As one of the best junior soccer players in the country, Sammed Bawa
is being coveted to play in top-notch tournaments and camps this summer.
Bawa is excited for his opportunities on the field but what he's looking forward to the most is heading back home to Ghana.
Bawa moved to the United States right before his freshman year to get the education and soccer experience he desired at The Taft School (Watertown, Conn.)
. Now a junior, Bawa hasn't been able to get back to his homeland.
"I miss my mom," Bawa said. "I need to see her."
During his trip to Ghana, Bawa has many things planned including running a one-day, eight-team soccer tournament for kids 13 and under in his community. He's trying to raise $6,000
for the trip and will be bringing cleats, jerseys and other accessories for the underprivileged kids.
If Bawa ends up with extra money after the fundraiser, he'd like to purchase electric fans for families in his former village.
"If I can help these kids, it will be one of my bigger achievements," Bawa said. "I'm really looking forward to it and I hope it works out."
Bawa wants to give the kids in Ashaiman, Ghana, a chance to play soccer but also add an education component and talk to them about the importance of staying in school.
"I want to show them that they can actually make it, so I just feel like I need to give them something," Bawa said.
Bawa has certainly made it on and off the soccer field. After a big sophomore campaign in which he tallied 23 goals, Bawa amassed 26 goals and 12 assists as a junior last fall.
"He's blessed with incredible physical gifts: his speed, his strength, his agility all catch your eye right away," Taft boys soccer coach Ozzie Parente said. "He's got the skills to match that. He's really electric. He's really a game-breaking type of player. He's very versatile."
Bawa was one of 150 high school juniors named as Allstate All-Americans in December and will be considered for participation in the Allstate Cup this summer in Orlando.
Former Major League Soccer and U.S. men's national team members Taylor Twellman and Brian McBride will join the likes of former U.S. women's national soccer team standouts and Olympic gold medalists Julie Foudy and Brandi Chastain to coach and mentor these promising high school players at the event.
"I want to make it to the biggest stage, so being recognized as an All-American is an honor to me," said the 18-year-old. "It lets me know whatever I'm doing, people are watching and I shouldn't stop what I'm doing. I just need to keep going harder."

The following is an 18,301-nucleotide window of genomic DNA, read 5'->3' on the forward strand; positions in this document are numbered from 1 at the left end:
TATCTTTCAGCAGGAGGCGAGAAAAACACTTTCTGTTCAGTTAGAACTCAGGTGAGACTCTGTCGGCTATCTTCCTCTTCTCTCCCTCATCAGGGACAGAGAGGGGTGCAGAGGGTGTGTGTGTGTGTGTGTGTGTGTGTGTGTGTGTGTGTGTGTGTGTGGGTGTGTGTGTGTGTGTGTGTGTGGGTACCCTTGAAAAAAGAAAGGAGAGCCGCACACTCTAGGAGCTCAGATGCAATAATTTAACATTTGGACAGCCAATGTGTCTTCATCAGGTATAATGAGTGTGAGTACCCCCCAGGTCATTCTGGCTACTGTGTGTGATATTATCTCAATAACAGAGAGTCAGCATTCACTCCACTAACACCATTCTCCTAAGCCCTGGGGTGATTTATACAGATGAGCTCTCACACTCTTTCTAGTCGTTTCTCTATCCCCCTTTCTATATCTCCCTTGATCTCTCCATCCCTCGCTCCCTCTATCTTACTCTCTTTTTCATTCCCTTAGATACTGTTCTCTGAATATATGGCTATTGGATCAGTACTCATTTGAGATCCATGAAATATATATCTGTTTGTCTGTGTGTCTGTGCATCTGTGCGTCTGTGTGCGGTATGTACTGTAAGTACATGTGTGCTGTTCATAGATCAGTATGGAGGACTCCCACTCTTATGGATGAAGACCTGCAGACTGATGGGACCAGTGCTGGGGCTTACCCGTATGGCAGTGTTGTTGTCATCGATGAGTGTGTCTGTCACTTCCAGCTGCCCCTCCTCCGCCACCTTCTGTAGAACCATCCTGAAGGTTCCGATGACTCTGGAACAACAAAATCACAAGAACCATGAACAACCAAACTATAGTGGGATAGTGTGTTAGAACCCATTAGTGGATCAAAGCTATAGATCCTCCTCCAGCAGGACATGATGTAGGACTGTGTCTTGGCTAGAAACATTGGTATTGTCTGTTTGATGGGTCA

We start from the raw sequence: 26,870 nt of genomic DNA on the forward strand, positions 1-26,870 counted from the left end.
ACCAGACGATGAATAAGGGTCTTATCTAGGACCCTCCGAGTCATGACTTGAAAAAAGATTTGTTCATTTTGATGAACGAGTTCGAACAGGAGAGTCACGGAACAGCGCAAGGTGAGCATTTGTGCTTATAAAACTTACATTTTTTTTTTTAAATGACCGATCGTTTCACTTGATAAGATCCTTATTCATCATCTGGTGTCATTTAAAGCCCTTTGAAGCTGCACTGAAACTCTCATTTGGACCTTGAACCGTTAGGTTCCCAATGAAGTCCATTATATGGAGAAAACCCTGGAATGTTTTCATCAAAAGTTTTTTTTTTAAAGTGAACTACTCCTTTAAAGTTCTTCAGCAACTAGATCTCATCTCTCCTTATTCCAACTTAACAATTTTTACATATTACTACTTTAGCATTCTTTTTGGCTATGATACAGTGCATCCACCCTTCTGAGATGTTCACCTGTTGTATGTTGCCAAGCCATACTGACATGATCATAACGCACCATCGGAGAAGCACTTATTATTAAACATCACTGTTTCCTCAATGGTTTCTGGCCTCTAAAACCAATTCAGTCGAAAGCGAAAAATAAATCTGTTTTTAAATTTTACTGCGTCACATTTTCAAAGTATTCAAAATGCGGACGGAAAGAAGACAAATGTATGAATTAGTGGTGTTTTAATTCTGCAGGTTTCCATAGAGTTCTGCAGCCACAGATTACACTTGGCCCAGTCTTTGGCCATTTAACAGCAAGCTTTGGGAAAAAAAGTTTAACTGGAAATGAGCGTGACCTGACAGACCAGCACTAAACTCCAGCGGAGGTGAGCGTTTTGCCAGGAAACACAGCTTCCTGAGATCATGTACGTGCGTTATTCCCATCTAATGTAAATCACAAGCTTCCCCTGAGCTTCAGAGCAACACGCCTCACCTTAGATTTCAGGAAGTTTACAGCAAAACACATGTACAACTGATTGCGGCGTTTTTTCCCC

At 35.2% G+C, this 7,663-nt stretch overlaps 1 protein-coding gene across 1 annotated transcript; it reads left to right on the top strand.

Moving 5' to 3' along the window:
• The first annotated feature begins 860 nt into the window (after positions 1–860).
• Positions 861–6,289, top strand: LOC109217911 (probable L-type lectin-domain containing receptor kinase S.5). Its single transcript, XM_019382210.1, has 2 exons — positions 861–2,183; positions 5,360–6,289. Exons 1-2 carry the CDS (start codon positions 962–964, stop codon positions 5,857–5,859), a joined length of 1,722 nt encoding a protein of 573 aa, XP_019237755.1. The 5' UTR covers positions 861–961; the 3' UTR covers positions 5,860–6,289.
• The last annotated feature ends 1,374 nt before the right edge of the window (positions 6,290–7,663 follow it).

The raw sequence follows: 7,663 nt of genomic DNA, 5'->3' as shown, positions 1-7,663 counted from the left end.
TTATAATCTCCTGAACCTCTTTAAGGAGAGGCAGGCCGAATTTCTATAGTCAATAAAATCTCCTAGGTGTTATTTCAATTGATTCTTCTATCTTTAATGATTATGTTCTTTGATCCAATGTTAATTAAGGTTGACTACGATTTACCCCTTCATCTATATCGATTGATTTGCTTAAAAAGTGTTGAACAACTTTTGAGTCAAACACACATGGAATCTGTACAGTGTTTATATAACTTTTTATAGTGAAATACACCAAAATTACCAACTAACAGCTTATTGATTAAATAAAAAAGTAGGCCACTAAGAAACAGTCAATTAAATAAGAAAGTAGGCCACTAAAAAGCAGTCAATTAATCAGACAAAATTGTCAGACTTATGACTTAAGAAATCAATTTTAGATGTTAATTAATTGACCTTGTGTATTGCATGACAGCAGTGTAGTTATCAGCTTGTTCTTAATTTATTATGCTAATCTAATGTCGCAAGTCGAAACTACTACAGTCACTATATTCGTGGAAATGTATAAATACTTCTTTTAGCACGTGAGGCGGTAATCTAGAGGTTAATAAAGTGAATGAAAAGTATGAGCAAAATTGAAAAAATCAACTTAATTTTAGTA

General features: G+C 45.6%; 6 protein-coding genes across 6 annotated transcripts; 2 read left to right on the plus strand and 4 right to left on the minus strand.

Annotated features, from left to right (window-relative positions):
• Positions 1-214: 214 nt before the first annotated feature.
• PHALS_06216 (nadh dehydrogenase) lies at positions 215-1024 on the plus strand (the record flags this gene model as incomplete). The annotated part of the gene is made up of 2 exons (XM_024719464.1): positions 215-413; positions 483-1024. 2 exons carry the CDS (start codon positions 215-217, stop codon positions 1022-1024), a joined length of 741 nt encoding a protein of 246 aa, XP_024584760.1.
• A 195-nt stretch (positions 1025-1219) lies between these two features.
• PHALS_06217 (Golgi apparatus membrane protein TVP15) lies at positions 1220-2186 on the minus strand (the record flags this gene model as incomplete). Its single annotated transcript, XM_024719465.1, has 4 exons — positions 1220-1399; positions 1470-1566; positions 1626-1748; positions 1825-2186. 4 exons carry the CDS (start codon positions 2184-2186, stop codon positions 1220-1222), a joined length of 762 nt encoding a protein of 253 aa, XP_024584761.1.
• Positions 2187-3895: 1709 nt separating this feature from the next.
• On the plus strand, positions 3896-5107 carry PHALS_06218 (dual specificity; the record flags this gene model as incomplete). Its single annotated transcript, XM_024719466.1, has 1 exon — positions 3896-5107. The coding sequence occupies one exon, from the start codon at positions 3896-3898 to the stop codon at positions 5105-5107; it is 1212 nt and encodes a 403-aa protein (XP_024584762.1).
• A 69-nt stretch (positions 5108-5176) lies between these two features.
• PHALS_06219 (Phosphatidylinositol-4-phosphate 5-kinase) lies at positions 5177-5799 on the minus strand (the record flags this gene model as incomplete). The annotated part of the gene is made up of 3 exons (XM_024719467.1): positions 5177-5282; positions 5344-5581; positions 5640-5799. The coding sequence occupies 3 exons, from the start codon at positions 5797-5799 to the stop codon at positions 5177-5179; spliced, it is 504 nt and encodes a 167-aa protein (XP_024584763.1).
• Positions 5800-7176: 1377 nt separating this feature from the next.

Prior to coming to the United States, Bawa had the shot to train at the Right to Dream Academy, which brings together elite soccer players in Ghana and develops them as student-athletes.
"They developed his skills and athleticism, and he continues to work extremely hard both with our team and individually," Parente said. "He's got very big dreams and he's what happens with you have incredible natural ability and then you mix that with intense-driven work ethic."
Even though he had a big year statistically, Bawa believes his junior year could have been a whole lot better. A bulging disc in lower back made Bawa feel "withdrawn" on the soccer field.
"It's affected me a lot, the way I play," said Bawa, who plays midfield/forward. "Going for air balls, I have to think about, should I go or not?"
Bawa said he's about 85 percent recovered at this point. But a slowed version of the Taft star is still better than most high school soccer players in the United States. Bawa feels like he's upped his game in just the three years playing at the Connecticut school.
"I'd say I've become a better soccer play not just my skill but also my confidence," Bawa said. "Confidence is something I struggle with, and I still do – obviously coming back from injury I lost all my confidence. I didn't know how the game was going to go."
Parente knows Bawa possesses some amazing soccer skills. He has a very strong shot, is a good finisher from far away and is a special player when he has 1-on-1 and 1-on-2 opportunities.
When the ball gets on Bawa's foot, Parente calls it a "must-see" moment in a game.
"You can't take your eyes away for a second," Parente said. "It's electric. It's dynamic, and there's a sense that something special could happen at any moment. The other thing I can kind of sense from the opposition is fear and, ‘Oh God, here we go again.' A sense that we're going to have to deal with this relentless attack for 90 minutes."
In Bawa's opinion, what makes him a good soccer player?
"My will to win and my will to be the best on the field," Bawa said. "I just don't like to leave the field knowing that I didn't give it all I've got and I have to show the world that I am the best on that field today."
Bawa started getting recruited as a freshman. Wake Forest and some other big-name schools were tracking Bawa. But he knew his ideal destination and waited for North Carolina to offer.
"I had seen them play since I had come to the states," Bawa said. "I liked their playing style. I like their philosophy. I like the roles of their number nine and number 10. I just see myself playing there. … The UNC coach, he just is interested in me more than a soccer player, actually."
One week after receiving the scholarship offer by the Tar Heels at the end of his sophomore season, Bawa accepted.
"He was smiling ear to ear as soon as he got the news," Parente said.
It's always been Bawa's goal to play professional soccer. The Right to Dream Academy has had great success in developing pro players.
"So many things have to go right to have a professional career but he's got a lot of the tools and he is relentless in pursuit of improvement and development as an athlete and as a person," Parente said. "I certainly wouldn't bet against him."